Incidentally, if I close the Command Prompt window and then open a new one I am back in the C:\Documents and Settings\Robert Somerville> directory.

What am I doing wrong?
 
Marilyn de Queiroz
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I would suggest moving C:\j2sdk1.4.2_05\bin; from the end of the path to the beginning of the path.

Then go to any directory and type "javac" (without the quotes). You should get something that looks like:


[ September 05, 2004: Message edited by: Marilyn de Queiroz ]
 
Julian Kennedy
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Hi Robert,

Firstly, the command window will typically open at your home (user) directory. That's nothing to do with the PATH or the CLASSPATH.

Note that I think you have this next bit right already, but here's an explanation: In order for Windows to recognise the javac command you must have the bin directory of the Java installation in your PATH. In your case this is %SystemRoot%\j2sdk1.4.2_05\bin. As you say %SystemRoot% translates to C: so you can just substitute that if you prefer, i.e. C:\j2sdk1.4.2_05\bin. I'm assuming that you know how to set the System PATH through Control Panel. You can check if it is set correctly by typing echo %PATH% in the command window. Also, if you execute javac in the command window, without any arguments, it should display the usage, i.e. a list of the command line options.

Now, if you want to compile HelloWorld.java you must change directory to the directory that contains it (C:\java, I believe). You then type javac HelloWorld.java (note that there's no \ as in your post). Having the \ there will mean that the compiler is looking for HelloWorld.java in the root directory, i.e. C:\HelloWorld.java. That's not what you want and is probably the reason it's not working. This will create a file called HelloWorld.class in the same directory. To run it simply execute java HelloWorld.

Note that we have achieved all of this without setting the CLASSPATH at all. If you want to compile more than one file in the same directory you will need to add "." (the current directory) to the CLASSPATH. If you want to use classes that are not part of the Java2 Platform, you will need to add the JAR file(s) containing them to the CLASSPATH. For a single stand-alone Java file you don't need a CLASSPATH at all.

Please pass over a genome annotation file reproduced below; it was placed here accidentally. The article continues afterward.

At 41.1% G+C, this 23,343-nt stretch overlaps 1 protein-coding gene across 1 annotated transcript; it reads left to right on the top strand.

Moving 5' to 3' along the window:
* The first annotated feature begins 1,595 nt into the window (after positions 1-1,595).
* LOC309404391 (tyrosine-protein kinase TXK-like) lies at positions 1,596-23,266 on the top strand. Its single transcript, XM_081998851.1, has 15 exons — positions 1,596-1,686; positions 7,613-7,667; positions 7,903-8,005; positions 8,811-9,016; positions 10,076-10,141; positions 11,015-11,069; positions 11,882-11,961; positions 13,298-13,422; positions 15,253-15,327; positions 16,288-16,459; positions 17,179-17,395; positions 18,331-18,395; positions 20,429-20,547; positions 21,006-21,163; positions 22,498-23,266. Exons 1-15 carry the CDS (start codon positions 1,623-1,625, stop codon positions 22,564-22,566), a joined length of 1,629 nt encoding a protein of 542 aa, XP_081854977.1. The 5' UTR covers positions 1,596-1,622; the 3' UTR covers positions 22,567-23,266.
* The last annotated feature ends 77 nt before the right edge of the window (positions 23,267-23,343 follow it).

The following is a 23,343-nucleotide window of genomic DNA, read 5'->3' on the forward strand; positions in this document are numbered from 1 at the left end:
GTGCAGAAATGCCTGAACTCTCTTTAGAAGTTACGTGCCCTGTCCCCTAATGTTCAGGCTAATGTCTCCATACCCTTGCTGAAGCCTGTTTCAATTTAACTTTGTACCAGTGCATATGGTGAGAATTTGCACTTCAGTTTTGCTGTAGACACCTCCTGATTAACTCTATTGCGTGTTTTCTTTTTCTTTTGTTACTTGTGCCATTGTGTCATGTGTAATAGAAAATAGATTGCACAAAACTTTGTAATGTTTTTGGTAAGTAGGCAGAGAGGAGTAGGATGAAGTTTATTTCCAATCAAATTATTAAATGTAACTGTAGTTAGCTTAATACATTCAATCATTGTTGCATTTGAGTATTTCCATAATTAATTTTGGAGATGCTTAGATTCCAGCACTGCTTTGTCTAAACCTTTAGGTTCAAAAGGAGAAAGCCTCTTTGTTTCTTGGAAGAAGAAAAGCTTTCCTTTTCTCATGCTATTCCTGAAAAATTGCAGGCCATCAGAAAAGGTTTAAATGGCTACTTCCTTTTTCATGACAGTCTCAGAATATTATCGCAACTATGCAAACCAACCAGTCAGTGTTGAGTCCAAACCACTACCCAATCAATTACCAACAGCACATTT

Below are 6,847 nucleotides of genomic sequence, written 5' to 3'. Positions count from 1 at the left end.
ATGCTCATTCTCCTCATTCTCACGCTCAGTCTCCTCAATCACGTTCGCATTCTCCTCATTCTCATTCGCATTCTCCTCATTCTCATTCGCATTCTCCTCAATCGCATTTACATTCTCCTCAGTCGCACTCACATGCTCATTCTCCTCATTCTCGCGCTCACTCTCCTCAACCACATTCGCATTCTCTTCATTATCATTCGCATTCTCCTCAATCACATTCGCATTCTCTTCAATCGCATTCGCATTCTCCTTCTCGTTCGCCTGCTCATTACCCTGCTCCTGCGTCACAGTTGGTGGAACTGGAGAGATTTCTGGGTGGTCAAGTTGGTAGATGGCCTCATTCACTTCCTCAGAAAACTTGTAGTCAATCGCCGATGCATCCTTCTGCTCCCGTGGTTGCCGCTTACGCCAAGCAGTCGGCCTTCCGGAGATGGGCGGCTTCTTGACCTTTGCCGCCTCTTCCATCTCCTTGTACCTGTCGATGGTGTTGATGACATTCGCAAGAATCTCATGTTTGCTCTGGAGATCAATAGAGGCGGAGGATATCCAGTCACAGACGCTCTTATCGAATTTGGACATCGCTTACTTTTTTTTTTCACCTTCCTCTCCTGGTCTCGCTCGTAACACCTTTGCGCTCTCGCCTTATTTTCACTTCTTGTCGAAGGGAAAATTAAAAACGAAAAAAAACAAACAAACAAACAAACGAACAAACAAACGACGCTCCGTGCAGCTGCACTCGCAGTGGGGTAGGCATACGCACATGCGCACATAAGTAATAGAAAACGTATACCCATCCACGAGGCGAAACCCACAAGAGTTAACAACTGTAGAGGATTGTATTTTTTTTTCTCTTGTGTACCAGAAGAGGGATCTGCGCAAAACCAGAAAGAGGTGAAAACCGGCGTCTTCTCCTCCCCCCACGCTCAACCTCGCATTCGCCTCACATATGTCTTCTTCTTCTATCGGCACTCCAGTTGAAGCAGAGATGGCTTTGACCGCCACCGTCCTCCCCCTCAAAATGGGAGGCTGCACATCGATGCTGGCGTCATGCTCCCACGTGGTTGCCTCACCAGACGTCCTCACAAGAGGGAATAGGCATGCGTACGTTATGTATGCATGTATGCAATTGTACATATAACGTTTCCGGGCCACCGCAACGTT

Hope that helps.

Jules
 
Robert Somerville
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Thanks for your help but I an still confused.

I changed directory to C:\java and then typed javac and got an error. The Command Prompt screen shows,"C:\java>javac 'javac' is not recognized etc."

I then tried, "C:\java>javac HelloWorldApp.java" and got javac is not recognized etc.

I tried "C:\java>dir" and got info on the Volume in drive C having no label, its serial number and contents, 2 dir(s) and one file, HelloWorldApp.java

I did "dir" just to assure myself that I was in the correct place.

Any ideas?
 
Julian Kennedy
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Yes. C:\j2sdk1.4.2_05\bin isn't in your PATH. What do you get when you execute "echo %PATH%"? If you can't see C:\j2sdk1.4.2_05\bin in there then you need to add it. You can do this quickly, simply and temporarily by executing:

To add the Java bin directory to the PATH permanently, add it to the System PATH via Control Panel.

Jules
 
Robert Somerville
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I did C:\java>echo %PATH%
and got
C:\WINDOWS\j2sdk1.4.2_05\bin;C:\WINDOWS and lots more.
The line above is what I find when I look in the Control Panel. Is this what should be there?
 
Julian Kennedy
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OK, the problem stems from the incorrect assumption that %SystemRoot% translates to C:

Given that PATH it clearly translates to C:\WINDOWS. Your Java installation directory is not in the WINDOWS directory so you need to change your System PATH in Control Panel to include C:\j2sdk1.4.2_05\bin instead of %SystemRoot%\j2sdk1.4.2_05\bin. Get it? The moral of the story being that to assume makes an ass of u and me.

Once you've done that, open up a new command window and all should be fine.

Jules
 
Robert Somerville
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Thanks Jules

Mission accomplished! I now have HelloWorldApp.class in the java folder.

On my own it had taken me two weeks to get nowhere and less then a day for you to fix it.

Thanks again,

Rob
 
Julian Kennedy
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Glad to hear it. I hope you understand a bit better how things hang together now. If you get stuck again you know where to come.

Jules